b.10 August 1916 d.17 October 1991
MB ChB Leeds(1940) MD(l943) MRCP(1948) FRCP(1971)
Donald Maitland Davies was born in Middleton, Manchester, during the first world war. The first two years of his life were spent in Scotland where his father was serving in the Royal Artillery. After the war his family returned to Manchester and Donald received his education at Manchester Grammar School. Following the subsequent move of his family to Bradford, he entered medical school at Leeds University. He was a keen sportsman but found it difficult to hit stationary objects. He did achieve considerable success in tennis, as well as cricket and lacrosse, even gaining University colours in the latter.
After qualification he held junior posts in Leeds and Huddersfield until 1941. He then joined the RAMC and was commissioned in 1942. Glandular fever prevented an overseas posting but gave him an opportunity to obtain an MD. He spent the last period of his military service at Millbank Military Hospital until his release, with the rank of major, in 1946. He returned to civilian life as a registrar at Leeds General Infirmary and in 1948 he became senior registrar at Hope Hospital in Salford, Manchester.
In 1949, Donald Davies was appointed to be first consultant physician to Bury and Rossendale Hospital management committee, a consultant surgeon being appointed at the same time. Before that time there had been no consultants nor had any of the beds been strictly medical. Donald found himself responsible for 400 beds, including medicine, geriatrics, paediatrics and psychiatry. Further consultant appointments in 1951 relieved him of responsibilities in the latter two areas but it was not until 1954 that another physician joined him to share the general medical and geriatric burden.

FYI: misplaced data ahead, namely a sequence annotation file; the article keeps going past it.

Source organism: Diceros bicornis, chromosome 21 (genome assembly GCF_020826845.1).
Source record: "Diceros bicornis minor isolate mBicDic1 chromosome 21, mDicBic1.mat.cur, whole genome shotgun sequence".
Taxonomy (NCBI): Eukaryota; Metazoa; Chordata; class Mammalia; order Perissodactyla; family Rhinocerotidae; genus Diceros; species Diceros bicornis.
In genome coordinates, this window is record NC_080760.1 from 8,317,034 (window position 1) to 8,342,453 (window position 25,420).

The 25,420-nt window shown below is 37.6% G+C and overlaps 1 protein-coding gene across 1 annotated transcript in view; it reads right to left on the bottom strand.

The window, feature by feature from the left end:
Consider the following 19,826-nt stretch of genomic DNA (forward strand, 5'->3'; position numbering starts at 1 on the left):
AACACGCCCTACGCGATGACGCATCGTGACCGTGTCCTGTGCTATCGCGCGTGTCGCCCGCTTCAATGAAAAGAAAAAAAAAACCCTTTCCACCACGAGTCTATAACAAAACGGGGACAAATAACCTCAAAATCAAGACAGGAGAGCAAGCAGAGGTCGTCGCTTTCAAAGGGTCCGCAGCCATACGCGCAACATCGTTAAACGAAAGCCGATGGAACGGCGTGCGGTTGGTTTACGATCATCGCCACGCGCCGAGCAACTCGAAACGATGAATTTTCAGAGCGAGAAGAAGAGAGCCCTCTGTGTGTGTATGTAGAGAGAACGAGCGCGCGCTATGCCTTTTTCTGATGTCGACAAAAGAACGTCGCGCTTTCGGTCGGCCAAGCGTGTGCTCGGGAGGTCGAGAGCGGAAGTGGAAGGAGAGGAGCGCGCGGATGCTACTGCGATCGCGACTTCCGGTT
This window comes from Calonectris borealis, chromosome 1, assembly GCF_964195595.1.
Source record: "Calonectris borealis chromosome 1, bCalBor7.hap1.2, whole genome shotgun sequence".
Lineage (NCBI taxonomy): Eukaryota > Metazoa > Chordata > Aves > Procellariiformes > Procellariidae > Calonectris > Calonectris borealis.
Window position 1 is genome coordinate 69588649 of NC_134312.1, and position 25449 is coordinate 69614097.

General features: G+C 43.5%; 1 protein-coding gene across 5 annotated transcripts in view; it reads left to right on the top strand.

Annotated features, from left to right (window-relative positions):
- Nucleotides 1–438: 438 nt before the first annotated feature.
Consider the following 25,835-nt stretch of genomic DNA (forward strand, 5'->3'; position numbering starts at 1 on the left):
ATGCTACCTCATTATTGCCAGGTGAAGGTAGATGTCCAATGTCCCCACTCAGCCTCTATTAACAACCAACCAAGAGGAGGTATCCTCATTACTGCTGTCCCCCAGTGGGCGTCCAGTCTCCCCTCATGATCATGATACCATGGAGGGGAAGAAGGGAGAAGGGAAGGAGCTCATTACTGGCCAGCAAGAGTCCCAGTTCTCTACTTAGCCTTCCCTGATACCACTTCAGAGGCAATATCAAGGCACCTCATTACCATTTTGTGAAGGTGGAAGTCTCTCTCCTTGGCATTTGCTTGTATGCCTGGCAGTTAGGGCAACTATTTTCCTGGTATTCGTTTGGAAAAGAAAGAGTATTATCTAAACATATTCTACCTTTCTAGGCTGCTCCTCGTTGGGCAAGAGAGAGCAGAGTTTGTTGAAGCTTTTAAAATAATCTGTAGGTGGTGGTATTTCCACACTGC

Over the next quarter of a century Donald Davies built up a reputation over a large area of industrial Lancashire, north of Manchester, as a good diagnostician with a kind and humane approach to his patients. He served on the hospital management committee and other health committees and became chairman of the regional consultants organization.
Donald had many hobbies which he pursued with great enthusiasm at different times. His model train set and its display were the envy of many model railway enthusiasts. Large tropical fish tanks were full of exotic varieties. He remained a keen fly fisherman until deteriorating health made it too exhausting. He then took to wood carving and produced a large collection of wooden soldiers in different uniforms. Painting in water colours and oils became another interest, with many pleasing results.
His faith in the care of patients within the NHS was amply demonstrated when, in the last years of his service, when he needed a major operation involving an aortic graft at the bifurcation, he persuaded the surgeon to admit him to a general ward rather than to a private one. He enjoyed a further 11 years of active and fertile life. During this period he sat on the Medical Appeal Tribunal once or twice a week, where he was well liked by all, including the appellants who appreciated his dovish attitude.
He had married Winifred Mary Haigh in 1942, when she was a final year medical student. They had four children, three sons and a daughter. The eldest son followed his father’s footsteps into medicine and now practises in Canada; the second became an accountant and the third became a dentist. His daughter, the youngest child, entered the Army as a teacher.
(Volume IX, page 116)
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